Oh, thats a good explination of it! Yes I agree 100%.
I did enjoy the miniseries. It was fun for historical drama, but man reading P&P was like torture!

And frankly I've never felt guilty about disliking her! :D
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Christina
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Post by Christina » Sat December 6th, 2008, 11:31 pm

Oh good!! Lots of people share my inability to enjoy Austen!! :-)

EC2 that 'tweety' post just sums it up to the max!! It's like Maive Binchey's 'lipperty-clipperty' (but that's another story!).

Dickens' moralising can be a little irksome (particularly considering his views on hyposcrisy and how, at the same time, he never told his family about his impoverished past because he was ashamed of it) but I do find him very funny. The wonderful descriptions of Betsey Trotwood in "David Copperfield" make me laugh out loud.

I was compelled to read Jane Austen for 'O' Level (the English exams that were taken in England at the age of 16) and my teacher adored her...and I was bored stiff...Yes, indeed, what we're brought up with affects our later view!
Last edited by Christina on Sat December 6th, 2008, 11:31 pm, edited 1 time in total.
Reason: a stray apostrophe - yikes!!!

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Susan
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Post by Susan » Sat December 6th, 2008, 11:46 pm

I somewhat surprised that some people managed to escape school without reading any Dickens, Bronte or Austen. In high school, I had to read Dickens' Great Expectations and David Copperfield, Charlotte Bronte's Jane Eyre, and Austen's Pride and Prejudice.
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boswellbaxter
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Post by boswellbaxter » Sun December 7th, 2008, 12:10 am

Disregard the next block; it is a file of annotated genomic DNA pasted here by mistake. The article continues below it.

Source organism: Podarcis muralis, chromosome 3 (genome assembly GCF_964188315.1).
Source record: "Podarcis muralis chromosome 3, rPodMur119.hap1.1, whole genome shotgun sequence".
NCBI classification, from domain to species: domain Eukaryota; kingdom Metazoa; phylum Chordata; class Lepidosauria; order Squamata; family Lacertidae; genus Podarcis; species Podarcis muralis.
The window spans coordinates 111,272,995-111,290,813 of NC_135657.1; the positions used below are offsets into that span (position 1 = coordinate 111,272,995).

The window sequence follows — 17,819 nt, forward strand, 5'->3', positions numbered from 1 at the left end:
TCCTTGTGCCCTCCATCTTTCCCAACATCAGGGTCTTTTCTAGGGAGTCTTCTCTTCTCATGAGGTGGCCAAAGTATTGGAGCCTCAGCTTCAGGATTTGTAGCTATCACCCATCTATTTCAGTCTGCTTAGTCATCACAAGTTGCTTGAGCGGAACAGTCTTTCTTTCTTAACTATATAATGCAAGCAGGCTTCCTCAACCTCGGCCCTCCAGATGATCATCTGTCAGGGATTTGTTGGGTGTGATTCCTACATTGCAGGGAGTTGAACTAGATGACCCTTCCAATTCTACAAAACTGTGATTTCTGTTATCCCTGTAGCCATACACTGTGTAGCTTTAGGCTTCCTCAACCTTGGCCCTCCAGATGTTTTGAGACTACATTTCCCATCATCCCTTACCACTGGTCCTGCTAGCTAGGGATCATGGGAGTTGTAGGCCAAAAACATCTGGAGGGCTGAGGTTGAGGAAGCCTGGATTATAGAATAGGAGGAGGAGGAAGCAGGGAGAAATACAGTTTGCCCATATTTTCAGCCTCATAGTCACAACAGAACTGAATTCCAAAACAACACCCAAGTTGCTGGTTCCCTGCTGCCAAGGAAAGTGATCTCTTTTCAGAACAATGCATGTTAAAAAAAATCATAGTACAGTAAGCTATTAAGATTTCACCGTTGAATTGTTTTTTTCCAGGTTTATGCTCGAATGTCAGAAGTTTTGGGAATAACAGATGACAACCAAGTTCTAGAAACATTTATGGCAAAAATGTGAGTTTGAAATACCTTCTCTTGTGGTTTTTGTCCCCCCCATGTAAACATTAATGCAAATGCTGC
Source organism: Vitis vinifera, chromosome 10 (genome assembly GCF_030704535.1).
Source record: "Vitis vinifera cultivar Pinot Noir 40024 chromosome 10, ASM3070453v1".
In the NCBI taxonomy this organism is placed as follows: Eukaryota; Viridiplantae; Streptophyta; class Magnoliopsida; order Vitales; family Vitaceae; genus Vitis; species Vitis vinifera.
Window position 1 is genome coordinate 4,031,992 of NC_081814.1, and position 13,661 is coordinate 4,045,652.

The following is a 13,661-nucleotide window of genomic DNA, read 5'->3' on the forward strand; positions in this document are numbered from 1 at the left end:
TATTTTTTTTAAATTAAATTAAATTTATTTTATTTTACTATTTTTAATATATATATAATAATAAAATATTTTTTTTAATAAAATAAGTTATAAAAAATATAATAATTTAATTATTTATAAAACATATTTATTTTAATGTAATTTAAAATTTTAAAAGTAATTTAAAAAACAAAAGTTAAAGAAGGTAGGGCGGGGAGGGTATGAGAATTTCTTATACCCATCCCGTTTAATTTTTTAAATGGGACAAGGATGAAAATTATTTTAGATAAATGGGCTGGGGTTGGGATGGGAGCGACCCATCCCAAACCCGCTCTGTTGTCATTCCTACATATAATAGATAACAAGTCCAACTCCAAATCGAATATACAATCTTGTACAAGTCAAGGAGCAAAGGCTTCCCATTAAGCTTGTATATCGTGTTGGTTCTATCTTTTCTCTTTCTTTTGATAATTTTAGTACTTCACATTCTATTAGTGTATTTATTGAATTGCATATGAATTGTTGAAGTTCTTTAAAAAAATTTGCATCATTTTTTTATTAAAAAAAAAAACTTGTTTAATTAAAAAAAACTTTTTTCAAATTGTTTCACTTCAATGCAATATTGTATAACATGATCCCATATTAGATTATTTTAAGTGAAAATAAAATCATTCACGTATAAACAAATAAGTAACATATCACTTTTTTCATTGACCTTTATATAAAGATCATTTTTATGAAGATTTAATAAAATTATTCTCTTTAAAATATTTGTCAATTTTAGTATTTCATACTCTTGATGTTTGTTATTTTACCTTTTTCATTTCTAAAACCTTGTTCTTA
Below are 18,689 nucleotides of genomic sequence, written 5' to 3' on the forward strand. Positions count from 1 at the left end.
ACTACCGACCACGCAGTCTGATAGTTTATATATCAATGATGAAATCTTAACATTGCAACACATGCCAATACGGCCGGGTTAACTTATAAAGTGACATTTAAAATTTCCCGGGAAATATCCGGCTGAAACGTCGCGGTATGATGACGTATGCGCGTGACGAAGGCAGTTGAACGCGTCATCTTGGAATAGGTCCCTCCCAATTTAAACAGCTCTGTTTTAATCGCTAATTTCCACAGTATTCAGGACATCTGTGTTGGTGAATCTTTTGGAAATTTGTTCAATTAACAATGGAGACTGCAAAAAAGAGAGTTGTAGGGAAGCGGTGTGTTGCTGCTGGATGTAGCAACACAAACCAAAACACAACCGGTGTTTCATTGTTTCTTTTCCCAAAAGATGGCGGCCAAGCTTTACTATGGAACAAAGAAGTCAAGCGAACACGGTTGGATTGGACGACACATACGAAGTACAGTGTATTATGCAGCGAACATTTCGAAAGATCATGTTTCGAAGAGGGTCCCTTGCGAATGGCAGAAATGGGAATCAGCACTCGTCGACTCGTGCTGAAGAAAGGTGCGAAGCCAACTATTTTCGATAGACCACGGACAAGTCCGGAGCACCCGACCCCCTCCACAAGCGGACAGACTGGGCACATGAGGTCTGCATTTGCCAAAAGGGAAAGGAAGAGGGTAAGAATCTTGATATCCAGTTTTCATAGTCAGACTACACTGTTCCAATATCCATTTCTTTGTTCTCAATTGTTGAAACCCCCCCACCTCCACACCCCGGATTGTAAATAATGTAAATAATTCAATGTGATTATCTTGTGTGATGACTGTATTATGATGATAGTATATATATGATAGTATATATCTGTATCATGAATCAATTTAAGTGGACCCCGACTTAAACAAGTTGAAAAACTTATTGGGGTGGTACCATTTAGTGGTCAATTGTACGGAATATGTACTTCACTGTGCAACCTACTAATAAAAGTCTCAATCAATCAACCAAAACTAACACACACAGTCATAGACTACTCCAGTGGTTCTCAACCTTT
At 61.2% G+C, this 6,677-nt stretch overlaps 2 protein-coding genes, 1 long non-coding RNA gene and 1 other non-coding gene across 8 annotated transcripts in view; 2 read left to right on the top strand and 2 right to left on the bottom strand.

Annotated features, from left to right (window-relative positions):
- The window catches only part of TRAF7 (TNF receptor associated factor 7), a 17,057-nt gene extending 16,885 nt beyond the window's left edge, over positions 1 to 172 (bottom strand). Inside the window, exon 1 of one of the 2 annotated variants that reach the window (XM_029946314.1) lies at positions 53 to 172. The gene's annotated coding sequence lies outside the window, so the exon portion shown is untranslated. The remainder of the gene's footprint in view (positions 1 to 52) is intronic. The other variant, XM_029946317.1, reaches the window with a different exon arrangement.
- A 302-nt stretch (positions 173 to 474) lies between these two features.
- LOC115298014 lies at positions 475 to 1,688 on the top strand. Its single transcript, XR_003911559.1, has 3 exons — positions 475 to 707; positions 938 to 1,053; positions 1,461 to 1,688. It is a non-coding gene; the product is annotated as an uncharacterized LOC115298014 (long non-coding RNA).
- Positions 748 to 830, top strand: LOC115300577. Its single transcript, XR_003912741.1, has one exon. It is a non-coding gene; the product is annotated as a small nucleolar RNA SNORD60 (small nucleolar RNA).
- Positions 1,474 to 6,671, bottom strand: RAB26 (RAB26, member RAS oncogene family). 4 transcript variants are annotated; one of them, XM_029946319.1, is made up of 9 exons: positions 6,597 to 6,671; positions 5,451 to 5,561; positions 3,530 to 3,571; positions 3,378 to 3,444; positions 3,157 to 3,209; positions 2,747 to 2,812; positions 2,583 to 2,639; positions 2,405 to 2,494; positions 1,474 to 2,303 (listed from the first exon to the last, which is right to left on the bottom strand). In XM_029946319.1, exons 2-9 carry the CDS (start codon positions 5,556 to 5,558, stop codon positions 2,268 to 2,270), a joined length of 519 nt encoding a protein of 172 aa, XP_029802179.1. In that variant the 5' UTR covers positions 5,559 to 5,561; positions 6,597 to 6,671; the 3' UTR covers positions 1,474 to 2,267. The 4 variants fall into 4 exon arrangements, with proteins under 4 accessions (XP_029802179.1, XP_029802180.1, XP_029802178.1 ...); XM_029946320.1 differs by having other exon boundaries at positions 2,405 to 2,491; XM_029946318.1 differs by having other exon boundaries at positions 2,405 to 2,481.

[quote=""Susan""]I somewhat surprised that some people managed to escape school without reading any Dickens, Bronte or Austen. In high school, I had to read Dickens' Great Expectations and David Copperfield, Charlotte Bronte's Jane Eyre, and Austen's Pride and Prejudice.[/quote]

I never read any of these authors in high school. Maybe that's why I like them so much today--there wasn't the force feeding that turns off some people.
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diamondlil
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Post by diamondlil » Sun December 7th, 2008, 12:46 am

We didn't read any of those in high school. Not sure why.
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Ash
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Post by Ash » Sun December 7th, 2008, 12:58 am

I know we read Tale of Two Cities, Great Expectations, Huck Finn, To Kill a Mockingbird, and Lord of the Flies, oh and that awful book that the musical Le Mis (sp?) is based on. Then I took a wonderful AP English class on Utopian and Dysutopian lit: 1984, Animal Farm, Walden, Utopia, She, The Green Child, Brave New World and several others that got me started on my sci/fi fantasy 24/7 stage.